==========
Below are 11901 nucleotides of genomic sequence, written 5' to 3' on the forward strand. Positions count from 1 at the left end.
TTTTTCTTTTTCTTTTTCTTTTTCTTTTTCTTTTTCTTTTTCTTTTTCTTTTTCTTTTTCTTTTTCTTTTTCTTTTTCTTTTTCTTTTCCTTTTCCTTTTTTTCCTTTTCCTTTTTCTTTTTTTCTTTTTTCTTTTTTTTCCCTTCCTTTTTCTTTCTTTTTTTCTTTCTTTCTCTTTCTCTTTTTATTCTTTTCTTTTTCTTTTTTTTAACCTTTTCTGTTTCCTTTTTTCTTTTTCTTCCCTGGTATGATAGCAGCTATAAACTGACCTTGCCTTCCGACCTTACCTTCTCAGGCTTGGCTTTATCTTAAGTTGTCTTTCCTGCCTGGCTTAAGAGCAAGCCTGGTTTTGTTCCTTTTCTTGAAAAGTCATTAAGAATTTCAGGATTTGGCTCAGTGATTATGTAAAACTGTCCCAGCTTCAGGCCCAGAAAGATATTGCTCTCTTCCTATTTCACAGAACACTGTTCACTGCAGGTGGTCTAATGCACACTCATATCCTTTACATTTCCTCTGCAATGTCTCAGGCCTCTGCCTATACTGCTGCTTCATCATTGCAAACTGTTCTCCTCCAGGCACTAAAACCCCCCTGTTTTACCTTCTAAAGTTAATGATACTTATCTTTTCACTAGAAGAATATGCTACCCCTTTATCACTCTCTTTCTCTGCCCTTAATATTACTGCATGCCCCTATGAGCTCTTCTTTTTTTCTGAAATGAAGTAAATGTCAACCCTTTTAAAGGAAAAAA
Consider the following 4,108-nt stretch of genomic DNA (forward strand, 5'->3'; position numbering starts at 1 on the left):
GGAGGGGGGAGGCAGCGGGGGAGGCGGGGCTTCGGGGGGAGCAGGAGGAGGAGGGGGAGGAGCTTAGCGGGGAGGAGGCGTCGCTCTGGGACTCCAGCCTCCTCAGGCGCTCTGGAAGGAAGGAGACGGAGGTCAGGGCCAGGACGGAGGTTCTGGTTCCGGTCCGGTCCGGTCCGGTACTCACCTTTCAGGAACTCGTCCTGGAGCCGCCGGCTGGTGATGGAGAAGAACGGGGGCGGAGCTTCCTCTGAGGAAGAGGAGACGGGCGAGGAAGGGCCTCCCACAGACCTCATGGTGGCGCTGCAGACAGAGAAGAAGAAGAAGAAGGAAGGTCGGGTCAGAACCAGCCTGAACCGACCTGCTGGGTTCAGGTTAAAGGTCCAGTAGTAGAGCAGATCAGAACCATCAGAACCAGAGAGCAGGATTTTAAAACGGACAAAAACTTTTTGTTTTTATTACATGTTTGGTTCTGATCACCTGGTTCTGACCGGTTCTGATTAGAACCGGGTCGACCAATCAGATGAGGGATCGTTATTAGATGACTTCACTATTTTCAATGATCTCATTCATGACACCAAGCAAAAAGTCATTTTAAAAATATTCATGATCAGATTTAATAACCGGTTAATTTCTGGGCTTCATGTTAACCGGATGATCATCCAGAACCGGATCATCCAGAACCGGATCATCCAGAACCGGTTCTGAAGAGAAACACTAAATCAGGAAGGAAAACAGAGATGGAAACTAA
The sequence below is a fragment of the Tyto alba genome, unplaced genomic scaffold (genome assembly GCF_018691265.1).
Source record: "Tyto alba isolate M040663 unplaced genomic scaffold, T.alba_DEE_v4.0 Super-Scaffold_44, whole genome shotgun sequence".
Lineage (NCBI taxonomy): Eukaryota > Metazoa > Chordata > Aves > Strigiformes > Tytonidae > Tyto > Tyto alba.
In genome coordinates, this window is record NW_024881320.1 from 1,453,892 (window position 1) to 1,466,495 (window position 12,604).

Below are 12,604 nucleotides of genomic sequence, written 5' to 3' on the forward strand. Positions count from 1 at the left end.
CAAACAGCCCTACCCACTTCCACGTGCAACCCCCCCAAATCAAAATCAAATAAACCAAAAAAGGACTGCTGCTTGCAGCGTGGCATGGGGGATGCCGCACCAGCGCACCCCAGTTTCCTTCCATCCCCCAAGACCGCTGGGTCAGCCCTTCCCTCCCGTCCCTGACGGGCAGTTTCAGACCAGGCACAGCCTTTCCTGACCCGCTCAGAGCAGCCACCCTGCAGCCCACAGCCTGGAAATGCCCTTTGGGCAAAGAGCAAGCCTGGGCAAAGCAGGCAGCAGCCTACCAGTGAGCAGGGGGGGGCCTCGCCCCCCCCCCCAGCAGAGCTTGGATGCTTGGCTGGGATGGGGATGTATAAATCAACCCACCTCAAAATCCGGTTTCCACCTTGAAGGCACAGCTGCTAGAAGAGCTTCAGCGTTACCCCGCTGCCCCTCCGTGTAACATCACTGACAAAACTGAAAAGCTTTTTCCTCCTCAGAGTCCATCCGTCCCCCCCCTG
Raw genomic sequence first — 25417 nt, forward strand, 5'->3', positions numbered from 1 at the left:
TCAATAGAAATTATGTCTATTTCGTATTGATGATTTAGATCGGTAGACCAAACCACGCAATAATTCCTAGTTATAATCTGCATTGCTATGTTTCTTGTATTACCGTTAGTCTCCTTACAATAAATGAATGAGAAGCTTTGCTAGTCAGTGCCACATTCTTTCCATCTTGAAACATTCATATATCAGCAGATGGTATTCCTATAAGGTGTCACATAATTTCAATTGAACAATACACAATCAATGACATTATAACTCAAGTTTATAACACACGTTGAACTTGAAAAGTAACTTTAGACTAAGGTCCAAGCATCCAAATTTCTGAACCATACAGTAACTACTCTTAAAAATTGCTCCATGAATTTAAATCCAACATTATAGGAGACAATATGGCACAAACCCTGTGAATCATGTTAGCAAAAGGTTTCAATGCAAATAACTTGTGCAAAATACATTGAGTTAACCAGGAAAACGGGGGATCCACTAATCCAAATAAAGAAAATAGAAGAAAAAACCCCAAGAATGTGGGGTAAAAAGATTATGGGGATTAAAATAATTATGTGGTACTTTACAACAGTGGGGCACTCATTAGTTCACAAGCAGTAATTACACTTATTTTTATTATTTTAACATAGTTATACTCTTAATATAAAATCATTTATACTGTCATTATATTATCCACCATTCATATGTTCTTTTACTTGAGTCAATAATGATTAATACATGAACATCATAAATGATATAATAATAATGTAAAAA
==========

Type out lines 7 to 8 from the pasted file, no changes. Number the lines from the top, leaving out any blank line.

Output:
Lineage (NCBI taxonomy): Eukaryota > Metazoa > Chordata > Aves > Strigiformes > Tytonidae > Tyto > Tyto alba.
In genome coordinates, this window is record NW_024881320.1 from 1,453,892 (window position 1) to 1,466,495 (window position 12,604).